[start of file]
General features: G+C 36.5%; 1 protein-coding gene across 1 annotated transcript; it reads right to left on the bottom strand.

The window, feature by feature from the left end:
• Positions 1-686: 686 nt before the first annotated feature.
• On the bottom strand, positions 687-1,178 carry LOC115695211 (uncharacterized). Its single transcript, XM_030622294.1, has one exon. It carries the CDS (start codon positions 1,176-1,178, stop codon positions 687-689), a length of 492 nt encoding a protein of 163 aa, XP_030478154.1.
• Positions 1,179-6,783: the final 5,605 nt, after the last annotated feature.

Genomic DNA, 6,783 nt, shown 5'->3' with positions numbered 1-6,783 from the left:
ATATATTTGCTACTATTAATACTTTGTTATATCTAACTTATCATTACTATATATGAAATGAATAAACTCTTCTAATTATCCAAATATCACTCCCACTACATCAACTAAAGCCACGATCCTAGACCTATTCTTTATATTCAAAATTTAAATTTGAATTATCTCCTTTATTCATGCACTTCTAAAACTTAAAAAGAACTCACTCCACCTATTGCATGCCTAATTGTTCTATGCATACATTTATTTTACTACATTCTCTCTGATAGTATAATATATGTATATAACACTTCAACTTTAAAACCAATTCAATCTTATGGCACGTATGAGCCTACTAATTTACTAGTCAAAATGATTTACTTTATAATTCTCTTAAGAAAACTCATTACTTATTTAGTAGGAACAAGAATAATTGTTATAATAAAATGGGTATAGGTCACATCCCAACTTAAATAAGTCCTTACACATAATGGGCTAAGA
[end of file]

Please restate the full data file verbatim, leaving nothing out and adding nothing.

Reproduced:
General features: G+C 36.5%; 1 protein-coding gene across 1 annotated transcript; it reads right to left on the bottom strand.

The window, feature by feature from the left end:
• Positions 1-686: 686 nt before the first annotated feature.
• On the bottom strand, positions 687-1,178 carry LOC115695211 (uncharacterized). Its single transcript, XM_030622294.1, has one exon. It carries the CDS (start codon positions 1,176-1,178, stop codon positions 687-689), a length of 492 nt encoding a protein of 163 aa, XP_030478154.1.
• Positions 1,179-6,783: the final 5,605 nt, after the last annotated feature.

Genomic DNA, 6,783 nt, shown 5'->3' with positions numbered 1-6,783 from the left:
ATATATTTGCTACTATTAATACTTTGTTATATCTAACTTATCATTACTATATATGAAATGAATAAACTCTTCTAATTATCCAAATATCACTCCCACTACATCAACTAAAGCCACGATCCTAGACCTATTCTTTATATTCAAAATTTAAATTTGAATTATCTCCTTTATTCATGCACTTCTAAAACTTAAAAAGAACTCACTCCACCTATTGCATGCCTAATTGTTCTATGCATACATTTATTTTACTACATTCTCTCTGATAGTATAATATATGTATATAACACTTCAACTTTAAAACCAATTCAATCTTATGGCACGTATGAGCCTACTAATTTACTAGTCAAAATGATTTACTTTATAATTCTCTTAAGAAAACTCATTACTTATTTAGTAGGAACAAGAATAATTGTTATAATAAAATGGGTATAGGTCACATCCCAACTTAAATAAGTCCTTACACATAATGGGCTAAGA